Think about a little flashlight, a Maglite or something like that: If you shine it up on the ceiling, even though it starts off as just a little half-inch-circumference light source, it’s several feet wide by the time it gets to the ceiling. It’s a cone of light. The same thing happens with the sound when you point it down, and by the time it gets to the seafloor, it’s been sonifying an area that’s something like half the water depth.
In the early 1980s, something called multi-beam sonar came along, and although the analogy is wrong, the result is the same. Instead of that one big circle of light from the Maglite, it’s as if you now had hundreds of tiny little laser beams of light across a narrow, narrow swath. The multi-beam creates a very narrow fan in the direction the ship is going and very wide across the ship. And in that fan are hundreds of what we call beams, each one individually measuring a very small area on the seafloor with very high accuracy. So it’s just an absolute revolution in terms of the ability to resolve features on the seafloor. And the swaths that you get are typically three to five times the water depth. So now if you’re in 4,000 meters of water, you can get 12 kilometers or 15 kilometers all at once, with hundreds of individual depth measurements.
A concern I’ve seen regarding this project is that it’s doing the work of resource-extraction companies for them. What are your thoughts on that?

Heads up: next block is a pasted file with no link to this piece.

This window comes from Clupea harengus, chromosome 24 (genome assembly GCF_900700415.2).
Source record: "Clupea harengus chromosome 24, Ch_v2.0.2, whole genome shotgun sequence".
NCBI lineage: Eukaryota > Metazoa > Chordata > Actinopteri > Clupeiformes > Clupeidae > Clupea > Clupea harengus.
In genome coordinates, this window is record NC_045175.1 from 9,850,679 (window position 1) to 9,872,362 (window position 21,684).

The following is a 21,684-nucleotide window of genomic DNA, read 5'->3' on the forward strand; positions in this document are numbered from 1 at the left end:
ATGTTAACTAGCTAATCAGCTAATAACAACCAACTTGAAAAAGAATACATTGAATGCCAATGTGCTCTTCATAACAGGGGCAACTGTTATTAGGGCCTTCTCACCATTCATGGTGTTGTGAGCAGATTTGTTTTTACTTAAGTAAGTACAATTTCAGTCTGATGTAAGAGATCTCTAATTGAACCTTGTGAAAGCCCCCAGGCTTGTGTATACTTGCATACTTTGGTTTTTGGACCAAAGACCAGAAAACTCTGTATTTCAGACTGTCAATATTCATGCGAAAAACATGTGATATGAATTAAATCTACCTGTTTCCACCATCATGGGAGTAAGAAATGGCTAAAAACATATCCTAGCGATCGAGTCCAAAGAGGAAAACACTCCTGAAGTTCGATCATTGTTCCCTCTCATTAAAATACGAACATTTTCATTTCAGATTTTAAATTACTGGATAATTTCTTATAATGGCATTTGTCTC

I would turn it around. So we shouldn’t have Google Earth because that’s doing the work of resource-extraction companies? But how much good does Google Earth do? I think the good that it does so far outweighs the advantage that it could present to a resource-extraction company—it’s not even close. Should you just blindly go out and have three quarters of our planet unmapped because it may provide a slight advantage to some company? These companies will go out and do their own mapping anyway at the end of the day.
What’s the most interesting thing you expect to find?
One of the most amazing things to find unexpectedly is often a wreck. There are tons of those around, we don’t know where they are, and we often find them unexpectedly. We’ve found seamounts—4,000-meter-high seamounts that we find when we think nothing is there, and these have impacts on biodiversity and circulation. We find all kinds of interesting structures on the seafloor that we just don’t understand yet. And again we find it looking at it now through a new lens of high resolution.
Sam Goldman is a freelance journalist in the San Francisco Bay Area. His work has been published in HuffPost, California Magazine, Medium, Noozhawk, North Gate Radio, and other publications. You can follow him on Twitter @Sam__Goldman.